Posted by: Sandy Steinman | June 5, 2015

New European Red List Of Birds

Birdlife International reports on findings from the new European Red List of Birds

It tells us that 13% of 533 species are threatened at a European level (of the 67 species, 10 are Critically Endangered (the highest threat level) including the Balearic Shearwater, Slender-billed Curlew, and Yellow-breasted Bunting; 18 are Endangered and 39 are Vulnerable). When looking at the EU27 level, 18% of 451 species are threatened (of the 82 species: 11 are Critically Endangered, including the Lesser White-fronted Goose and the Greater Spotted Eagle, 16 are Endangered and 55 are Vulnerable). We also discovered what the main culprits are for this situation, and that two stand out above the rest: illegal killing and land-use changes, especially on farmland. Other serious threats are climate change, pollution and invasive non-native species.

On the upside, since we last did a regional assessment in 2004, the status of some species has really improved. Charismatic birds like the Dalmatian Pelican, Lesser Kestrel, Arctic Loon and Great Bustard have made a comeback largely because of conservation efforts and legal protection. We even have news that the extinction risk for another 25 species is lower than a decade ago so we’ve been able to downlist these species, meaning their conservation status has improved. Zino’s Petrel and Azores Bullfinch may still be in trouble, but it’s a good sign that they have gone from Critically Endangered to Endangered.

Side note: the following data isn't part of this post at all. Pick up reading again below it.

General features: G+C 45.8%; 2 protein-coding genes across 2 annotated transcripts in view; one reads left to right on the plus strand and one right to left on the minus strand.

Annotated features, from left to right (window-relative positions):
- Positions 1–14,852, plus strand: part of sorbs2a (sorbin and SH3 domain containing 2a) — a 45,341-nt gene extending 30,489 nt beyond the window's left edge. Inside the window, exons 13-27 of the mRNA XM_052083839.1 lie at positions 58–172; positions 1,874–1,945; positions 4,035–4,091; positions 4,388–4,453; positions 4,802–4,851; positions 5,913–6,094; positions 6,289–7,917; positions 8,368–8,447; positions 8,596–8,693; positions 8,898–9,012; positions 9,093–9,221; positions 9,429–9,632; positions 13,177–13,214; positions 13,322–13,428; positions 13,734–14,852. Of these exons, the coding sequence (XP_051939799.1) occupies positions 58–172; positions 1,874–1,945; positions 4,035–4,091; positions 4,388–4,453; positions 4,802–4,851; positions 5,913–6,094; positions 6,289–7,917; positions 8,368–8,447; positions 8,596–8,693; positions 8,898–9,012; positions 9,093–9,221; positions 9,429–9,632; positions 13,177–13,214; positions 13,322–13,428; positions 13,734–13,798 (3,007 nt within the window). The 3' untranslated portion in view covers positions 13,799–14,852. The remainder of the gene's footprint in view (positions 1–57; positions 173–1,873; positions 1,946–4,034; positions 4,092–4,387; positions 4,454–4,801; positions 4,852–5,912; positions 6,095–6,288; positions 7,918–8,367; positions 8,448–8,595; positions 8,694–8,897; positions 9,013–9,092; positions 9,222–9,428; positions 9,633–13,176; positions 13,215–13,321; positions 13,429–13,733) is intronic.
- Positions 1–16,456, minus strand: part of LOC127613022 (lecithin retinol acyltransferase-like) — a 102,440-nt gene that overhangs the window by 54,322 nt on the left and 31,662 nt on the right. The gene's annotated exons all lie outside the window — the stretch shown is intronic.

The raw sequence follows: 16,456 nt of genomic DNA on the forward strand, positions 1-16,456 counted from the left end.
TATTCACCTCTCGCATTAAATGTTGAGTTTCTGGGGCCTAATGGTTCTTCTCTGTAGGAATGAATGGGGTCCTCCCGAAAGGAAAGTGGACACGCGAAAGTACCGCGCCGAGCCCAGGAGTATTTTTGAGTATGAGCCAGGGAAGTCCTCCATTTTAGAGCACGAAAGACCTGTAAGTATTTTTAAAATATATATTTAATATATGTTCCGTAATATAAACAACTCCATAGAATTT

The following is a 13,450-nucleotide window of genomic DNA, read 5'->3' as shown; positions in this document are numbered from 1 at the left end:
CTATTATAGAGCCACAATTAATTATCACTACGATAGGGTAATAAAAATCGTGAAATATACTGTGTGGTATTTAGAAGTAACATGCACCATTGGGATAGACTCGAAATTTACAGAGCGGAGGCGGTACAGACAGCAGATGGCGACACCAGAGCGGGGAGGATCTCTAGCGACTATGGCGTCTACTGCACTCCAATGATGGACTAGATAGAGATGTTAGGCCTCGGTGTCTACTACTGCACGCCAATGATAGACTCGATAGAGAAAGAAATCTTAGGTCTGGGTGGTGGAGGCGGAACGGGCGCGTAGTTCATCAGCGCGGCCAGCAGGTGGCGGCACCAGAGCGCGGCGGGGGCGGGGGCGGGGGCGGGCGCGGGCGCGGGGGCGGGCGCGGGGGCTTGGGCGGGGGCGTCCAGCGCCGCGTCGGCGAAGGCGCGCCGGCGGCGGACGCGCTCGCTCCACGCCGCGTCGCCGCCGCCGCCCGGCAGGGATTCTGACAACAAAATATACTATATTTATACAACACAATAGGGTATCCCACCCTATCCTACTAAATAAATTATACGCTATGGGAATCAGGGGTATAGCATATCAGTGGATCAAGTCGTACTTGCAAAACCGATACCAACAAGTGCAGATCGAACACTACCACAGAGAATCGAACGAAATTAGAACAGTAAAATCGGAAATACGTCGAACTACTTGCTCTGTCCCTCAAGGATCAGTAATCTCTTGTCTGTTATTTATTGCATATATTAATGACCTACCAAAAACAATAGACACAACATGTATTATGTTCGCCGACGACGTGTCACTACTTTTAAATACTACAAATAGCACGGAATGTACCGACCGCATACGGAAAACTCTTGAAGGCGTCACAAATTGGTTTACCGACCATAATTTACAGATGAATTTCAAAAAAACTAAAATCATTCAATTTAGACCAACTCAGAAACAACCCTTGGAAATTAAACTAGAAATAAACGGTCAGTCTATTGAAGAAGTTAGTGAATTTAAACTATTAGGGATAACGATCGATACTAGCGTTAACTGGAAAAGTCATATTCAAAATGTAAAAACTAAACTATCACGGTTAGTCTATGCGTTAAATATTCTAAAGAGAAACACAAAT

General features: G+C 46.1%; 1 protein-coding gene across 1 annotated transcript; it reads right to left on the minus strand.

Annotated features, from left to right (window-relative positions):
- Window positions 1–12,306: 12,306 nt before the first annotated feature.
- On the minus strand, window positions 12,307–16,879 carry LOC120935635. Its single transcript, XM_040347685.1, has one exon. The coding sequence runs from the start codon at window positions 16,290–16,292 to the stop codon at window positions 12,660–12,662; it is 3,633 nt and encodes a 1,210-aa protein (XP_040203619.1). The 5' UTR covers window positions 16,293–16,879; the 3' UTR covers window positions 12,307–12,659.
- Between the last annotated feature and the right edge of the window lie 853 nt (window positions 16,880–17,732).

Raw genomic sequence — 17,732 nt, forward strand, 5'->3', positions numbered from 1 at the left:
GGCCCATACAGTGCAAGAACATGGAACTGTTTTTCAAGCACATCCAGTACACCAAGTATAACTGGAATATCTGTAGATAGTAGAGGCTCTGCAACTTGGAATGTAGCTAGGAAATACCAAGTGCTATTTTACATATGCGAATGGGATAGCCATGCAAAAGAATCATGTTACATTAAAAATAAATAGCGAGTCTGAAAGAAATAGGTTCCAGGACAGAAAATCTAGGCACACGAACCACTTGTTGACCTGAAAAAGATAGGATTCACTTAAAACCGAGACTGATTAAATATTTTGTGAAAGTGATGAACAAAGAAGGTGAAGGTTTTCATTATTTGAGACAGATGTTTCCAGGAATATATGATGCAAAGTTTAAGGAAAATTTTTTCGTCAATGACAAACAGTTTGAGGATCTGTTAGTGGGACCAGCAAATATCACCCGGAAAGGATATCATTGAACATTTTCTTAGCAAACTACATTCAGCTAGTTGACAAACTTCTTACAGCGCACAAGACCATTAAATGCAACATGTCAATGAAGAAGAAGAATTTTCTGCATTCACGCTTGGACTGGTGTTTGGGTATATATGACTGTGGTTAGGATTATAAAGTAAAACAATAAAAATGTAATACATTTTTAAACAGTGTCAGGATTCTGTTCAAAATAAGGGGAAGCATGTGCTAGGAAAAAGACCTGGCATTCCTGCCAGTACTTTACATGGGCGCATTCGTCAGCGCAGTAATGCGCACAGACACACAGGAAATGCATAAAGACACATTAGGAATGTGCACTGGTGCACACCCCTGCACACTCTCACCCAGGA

On the down side, we’ve had to uplist 29 species since 2004. Species now in trouble include the once common European Turtle-dove, Eurasian Oystercatcher, Atlantic Puffin, and Willow Grouse. And sadly, some species like the Egyptian Vulture, Northern Lapwing and Little Bustard, have not improved at all. This situation clearly highlights the need for the strong legislation and strict protection that the Birds and Habitats Directives offers to give these birds a fighting chance.

Read full article at  The European Red List of Birds is here | BirdLife.


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